For as long as we can remember, responding to tender documents such as ITTs (Invitations to Tender) and PQQs (Pre-Qualification Questionnaires) has been an established way to generate new business. However, in the inherently changeable world of software development the market can shift rapidly, making the expansive, detailed requirement specifications often included in these tenders quickly out of date and obsolete. Invariably, software projects that begin with ITTs and PQQs suffer from elongated timescales and spiralling costs, and ultimately can result in a product which does not satisfy stakeholders or, more importantly, users. In this post we’ll look at some of the key reasons why these issues occur, and demonstrate how at Box UK we’ve adapted our tender process to maximise productivity, minimise risk and produce better products more quickly, for increased satisfaction at all points.
The motivation for companies to provide up-front requirement specifications is clear; they want to instruct companies on the type of software development they’re looking to have delivered, to ensure supplier responses are relevant and practical. However, this level of documentation can often actually hinder the response process, as software companies have limited ability to respond creatively, and the requirements may be underdeveloped or, worse, not validated with reference to real user needs. It also limits time spent communicating with stakeholders, or indeed developing software because emphasis is instead placed on heavyweight documentation, functional specifications, and, in some cases, contracts. This is incredibly counter-productive and counter-intuitive to software companies who want to craft high performance software products.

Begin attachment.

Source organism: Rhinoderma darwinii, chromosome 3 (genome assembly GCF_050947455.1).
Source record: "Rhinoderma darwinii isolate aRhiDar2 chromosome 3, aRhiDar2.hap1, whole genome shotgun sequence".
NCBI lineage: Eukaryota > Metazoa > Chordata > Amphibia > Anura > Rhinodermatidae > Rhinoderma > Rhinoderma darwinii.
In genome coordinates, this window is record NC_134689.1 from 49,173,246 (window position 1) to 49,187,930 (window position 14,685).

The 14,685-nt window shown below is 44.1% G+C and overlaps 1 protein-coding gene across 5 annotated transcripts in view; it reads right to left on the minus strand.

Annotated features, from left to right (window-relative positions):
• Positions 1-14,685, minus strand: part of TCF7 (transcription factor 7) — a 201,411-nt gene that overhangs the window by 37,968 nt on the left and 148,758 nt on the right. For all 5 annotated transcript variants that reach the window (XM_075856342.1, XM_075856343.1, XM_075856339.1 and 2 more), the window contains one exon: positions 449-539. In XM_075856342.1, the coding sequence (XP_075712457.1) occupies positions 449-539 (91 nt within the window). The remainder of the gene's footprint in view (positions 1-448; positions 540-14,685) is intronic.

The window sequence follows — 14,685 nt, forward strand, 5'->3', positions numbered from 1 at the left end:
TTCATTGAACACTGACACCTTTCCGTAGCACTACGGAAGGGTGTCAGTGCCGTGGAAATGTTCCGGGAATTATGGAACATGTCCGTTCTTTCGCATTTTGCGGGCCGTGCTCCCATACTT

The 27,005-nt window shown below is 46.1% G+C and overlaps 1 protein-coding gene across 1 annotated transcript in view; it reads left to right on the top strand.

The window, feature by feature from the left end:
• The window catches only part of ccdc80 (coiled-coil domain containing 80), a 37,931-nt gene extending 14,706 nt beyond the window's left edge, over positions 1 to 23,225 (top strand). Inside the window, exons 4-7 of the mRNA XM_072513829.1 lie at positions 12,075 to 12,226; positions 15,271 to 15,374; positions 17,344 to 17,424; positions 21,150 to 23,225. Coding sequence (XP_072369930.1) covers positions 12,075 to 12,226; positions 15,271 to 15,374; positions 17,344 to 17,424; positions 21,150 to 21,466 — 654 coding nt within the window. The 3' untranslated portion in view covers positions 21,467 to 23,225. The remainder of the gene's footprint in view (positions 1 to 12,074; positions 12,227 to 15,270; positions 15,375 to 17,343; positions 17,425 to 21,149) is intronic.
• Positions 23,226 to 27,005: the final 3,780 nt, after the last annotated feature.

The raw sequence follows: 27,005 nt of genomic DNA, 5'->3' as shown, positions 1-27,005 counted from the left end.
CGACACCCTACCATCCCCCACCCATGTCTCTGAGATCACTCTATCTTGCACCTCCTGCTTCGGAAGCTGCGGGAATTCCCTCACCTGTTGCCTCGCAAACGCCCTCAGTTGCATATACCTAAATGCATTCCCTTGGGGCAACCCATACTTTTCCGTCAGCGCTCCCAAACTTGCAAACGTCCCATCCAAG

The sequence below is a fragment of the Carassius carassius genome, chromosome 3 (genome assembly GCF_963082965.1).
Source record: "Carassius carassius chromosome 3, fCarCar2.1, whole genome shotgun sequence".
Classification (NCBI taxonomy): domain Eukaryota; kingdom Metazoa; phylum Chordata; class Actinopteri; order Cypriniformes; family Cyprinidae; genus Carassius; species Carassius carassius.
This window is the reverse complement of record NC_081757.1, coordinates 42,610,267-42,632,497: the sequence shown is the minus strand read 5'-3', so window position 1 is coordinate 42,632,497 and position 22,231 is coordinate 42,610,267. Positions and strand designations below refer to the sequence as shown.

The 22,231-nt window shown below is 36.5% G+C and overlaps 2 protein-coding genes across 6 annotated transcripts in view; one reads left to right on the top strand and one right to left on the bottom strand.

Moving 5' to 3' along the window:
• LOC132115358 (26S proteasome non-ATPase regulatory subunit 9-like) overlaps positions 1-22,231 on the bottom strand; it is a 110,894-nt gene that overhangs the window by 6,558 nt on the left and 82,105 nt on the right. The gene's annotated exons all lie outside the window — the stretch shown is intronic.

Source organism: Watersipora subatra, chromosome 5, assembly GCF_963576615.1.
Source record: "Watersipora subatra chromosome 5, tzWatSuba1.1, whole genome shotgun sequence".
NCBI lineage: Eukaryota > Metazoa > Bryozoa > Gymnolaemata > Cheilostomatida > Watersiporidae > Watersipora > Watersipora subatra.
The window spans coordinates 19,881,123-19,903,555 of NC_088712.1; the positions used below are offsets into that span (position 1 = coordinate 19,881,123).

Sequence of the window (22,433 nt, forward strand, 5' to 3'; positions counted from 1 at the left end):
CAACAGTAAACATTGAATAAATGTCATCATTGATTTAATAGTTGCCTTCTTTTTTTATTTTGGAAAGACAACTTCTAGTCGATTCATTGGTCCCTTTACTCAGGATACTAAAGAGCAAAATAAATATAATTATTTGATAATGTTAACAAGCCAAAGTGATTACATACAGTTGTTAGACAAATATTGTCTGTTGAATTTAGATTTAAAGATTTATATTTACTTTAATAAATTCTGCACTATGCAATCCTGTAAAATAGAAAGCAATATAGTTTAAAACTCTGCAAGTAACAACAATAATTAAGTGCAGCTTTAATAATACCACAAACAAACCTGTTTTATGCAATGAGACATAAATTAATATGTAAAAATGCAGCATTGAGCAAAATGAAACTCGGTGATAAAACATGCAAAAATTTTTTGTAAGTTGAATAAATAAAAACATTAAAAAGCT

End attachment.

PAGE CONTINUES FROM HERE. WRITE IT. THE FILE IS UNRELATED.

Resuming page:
By providing specifications that are likely to quickly become out of date, the ability for suppliers to provide comparable quotes is reduced and can lead to an arbitrary negotiation of costs which may need to be revised during the development process – affecting return on investment and harming the client/supplier relationship. Additionally, the lack of flexibility with this process means that software cannot be developed in an iterative fashion and testing or validation cannot be undertaken until the entire product is complete. This increases the risk of expensive changes needing to be made, which is often compounded by the rigorous change control procedures employed by software companies following a waterfall approach.
All of these issues may cause the project to be deemed a failure, when in fact a simple change of attitude and process could have removed these obstacles.
As the benefits of an Agile approach to software development become more visible, widespread and measurable, businesses are waking up to the advantages it offers over traditional waterfall methodologies. At its core Agile promotes an iterative development process coupled with strong communication and feedback loops that enable the client to help shape their solution in partnership with the software company. Examples of this can be seen in many real-world scenarios; rarely does a patient start their clinical consultation by dictating their desired prescription. Instead they discuss various options based on a shared knowledge of the symptoms, in order to make a more informed diagnosis. It’s this shift in the dynamics of the relationship, based upon trust, that makes all the difference.
In Agile software development, ‘diagnosis’ is made through consultative workshops that uncover and define requirements, which are then prioritised according to business value. This supports the creation of an initial estimation and release plan (comprised of short, iterative ‘sprints’ of work); although the product is shaped incrementally as details emerge throughout development, these early plans mean a realistic timescale can be set at the start of the project.